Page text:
Music is a major part of my identity, and several people across the world will say the same, speaking to its impact on their lives. Songs manifest the ability to cultivate our curiosity, keep us energized throughout the day, and provide an escape from reality. We all seek to have this type of experience, and Spotify is giving it to us through their incredible personalization features. The most notable one, in my opinion, is their discovery weekly playlist. Every Monday, 70 million Spotify users can look forward to enjoying a playlist of 30 songs that match their music taste. As an electro-indie fan, I have truly “discovered” from the Discover Weekly playlist my favorite songs. I can definitely say that Spotify knows my music better than anyone else, but how? How is Spotify able to capture our own unique preferences? The answer: an underlying Machine Learning algorithm that can explore the vast realm of music to deliver us the music we want to hear.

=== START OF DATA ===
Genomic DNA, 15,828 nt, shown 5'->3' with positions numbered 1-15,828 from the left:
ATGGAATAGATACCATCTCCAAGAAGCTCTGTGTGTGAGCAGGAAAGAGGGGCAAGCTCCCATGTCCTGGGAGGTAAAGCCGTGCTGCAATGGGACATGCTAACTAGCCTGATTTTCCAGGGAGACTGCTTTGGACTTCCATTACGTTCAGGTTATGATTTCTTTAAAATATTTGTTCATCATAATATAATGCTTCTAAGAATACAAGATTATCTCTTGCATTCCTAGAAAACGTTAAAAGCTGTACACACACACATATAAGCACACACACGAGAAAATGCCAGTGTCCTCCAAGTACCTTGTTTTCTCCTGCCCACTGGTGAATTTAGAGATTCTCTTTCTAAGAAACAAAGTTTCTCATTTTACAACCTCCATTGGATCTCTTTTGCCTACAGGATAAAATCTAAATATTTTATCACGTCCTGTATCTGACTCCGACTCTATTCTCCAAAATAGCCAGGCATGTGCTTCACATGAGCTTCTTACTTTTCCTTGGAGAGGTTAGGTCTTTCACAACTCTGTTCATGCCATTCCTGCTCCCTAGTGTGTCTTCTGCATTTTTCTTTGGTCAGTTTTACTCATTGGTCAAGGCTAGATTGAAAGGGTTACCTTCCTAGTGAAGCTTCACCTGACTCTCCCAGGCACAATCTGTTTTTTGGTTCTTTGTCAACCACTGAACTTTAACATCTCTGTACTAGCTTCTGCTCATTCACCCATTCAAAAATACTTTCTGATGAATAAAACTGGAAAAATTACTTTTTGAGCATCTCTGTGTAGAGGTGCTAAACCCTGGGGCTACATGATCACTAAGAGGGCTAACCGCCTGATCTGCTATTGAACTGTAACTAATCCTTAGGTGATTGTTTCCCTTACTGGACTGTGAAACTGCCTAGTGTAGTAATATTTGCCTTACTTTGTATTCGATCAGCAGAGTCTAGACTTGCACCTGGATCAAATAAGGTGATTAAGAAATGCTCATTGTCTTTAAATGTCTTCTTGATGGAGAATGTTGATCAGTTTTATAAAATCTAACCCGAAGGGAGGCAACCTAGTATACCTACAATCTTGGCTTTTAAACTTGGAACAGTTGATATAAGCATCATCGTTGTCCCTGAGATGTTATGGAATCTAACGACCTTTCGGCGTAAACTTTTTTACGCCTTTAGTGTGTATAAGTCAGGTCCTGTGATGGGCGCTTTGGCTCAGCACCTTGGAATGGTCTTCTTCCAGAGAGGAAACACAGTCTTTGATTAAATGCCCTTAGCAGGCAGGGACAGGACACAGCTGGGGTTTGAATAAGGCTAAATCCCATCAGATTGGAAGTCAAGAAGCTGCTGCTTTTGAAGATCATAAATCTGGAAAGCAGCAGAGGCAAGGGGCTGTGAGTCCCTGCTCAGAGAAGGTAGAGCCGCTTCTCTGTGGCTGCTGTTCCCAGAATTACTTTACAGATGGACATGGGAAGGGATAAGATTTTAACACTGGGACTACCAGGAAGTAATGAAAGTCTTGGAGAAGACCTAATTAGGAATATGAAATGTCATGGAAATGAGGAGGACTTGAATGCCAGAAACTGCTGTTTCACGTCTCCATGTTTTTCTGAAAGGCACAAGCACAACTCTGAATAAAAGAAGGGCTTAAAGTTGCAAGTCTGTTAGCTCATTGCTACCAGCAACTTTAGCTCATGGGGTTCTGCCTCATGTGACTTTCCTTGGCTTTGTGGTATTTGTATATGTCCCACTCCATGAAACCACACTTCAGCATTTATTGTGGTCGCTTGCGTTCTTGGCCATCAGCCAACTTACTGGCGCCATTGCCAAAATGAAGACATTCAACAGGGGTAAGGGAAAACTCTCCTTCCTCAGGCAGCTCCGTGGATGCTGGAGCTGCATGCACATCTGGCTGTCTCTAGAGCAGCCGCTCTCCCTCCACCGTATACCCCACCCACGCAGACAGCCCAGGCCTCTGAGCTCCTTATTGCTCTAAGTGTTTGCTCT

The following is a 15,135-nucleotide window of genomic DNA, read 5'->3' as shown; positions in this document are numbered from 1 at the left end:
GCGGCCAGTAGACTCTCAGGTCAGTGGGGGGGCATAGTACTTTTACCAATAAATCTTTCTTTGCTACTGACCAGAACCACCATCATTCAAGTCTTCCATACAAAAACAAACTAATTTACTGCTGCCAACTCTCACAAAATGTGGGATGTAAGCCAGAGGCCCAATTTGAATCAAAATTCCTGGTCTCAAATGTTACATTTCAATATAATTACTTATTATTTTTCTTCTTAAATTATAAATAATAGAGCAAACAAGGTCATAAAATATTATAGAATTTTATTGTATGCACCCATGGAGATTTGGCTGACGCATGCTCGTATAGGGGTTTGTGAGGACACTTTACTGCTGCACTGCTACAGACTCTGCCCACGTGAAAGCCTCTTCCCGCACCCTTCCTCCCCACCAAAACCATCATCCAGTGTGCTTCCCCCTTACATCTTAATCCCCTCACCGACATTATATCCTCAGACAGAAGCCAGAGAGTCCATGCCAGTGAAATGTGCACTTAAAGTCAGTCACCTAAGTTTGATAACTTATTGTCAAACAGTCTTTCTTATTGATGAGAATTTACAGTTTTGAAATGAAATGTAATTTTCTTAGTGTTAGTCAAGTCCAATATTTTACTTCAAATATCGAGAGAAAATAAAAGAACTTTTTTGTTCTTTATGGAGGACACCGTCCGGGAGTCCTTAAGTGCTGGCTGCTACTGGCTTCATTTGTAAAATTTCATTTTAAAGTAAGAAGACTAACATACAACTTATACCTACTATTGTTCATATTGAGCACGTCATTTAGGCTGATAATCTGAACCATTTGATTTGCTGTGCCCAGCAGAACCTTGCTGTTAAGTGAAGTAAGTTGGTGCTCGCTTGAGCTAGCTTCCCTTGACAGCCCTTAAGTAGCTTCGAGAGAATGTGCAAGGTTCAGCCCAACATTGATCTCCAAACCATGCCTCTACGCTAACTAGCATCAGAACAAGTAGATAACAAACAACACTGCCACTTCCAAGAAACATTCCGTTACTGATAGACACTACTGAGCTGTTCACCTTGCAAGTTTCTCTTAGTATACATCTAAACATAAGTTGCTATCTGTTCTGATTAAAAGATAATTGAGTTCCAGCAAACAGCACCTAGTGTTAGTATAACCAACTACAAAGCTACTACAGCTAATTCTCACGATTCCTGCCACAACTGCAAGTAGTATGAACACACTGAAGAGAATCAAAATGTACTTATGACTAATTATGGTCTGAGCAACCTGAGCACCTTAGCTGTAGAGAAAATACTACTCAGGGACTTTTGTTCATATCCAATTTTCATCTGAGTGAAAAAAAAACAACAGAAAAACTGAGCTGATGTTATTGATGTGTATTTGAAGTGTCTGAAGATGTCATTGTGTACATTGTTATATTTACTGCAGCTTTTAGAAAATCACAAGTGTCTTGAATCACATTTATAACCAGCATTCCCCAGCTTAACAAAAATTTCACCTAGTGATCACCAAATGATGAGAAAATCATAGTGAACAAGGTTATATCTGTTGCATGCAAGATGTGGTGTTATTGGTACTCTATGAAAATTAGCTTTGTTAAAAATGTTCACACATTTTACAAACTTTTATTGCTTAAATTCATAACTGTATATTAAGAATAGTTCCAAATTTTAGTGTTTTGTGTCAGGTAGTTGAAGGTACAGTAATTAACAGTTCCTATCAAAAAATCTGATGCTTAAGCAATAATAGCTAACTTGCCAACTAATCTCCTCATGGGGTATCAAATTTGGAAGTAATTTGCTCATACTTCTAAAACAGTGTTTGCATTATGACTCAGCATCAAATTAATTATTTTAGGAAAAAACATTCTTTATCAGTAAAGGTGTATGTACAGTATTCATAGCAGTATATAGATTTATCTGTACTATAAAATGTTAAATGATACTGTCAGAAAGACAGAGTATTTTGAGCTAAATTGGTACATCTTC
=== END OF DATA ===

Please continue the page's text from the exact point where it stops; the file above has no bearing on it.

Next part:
Here is an overview of a vital algorithm that Spotify has implemented to make this feature possible: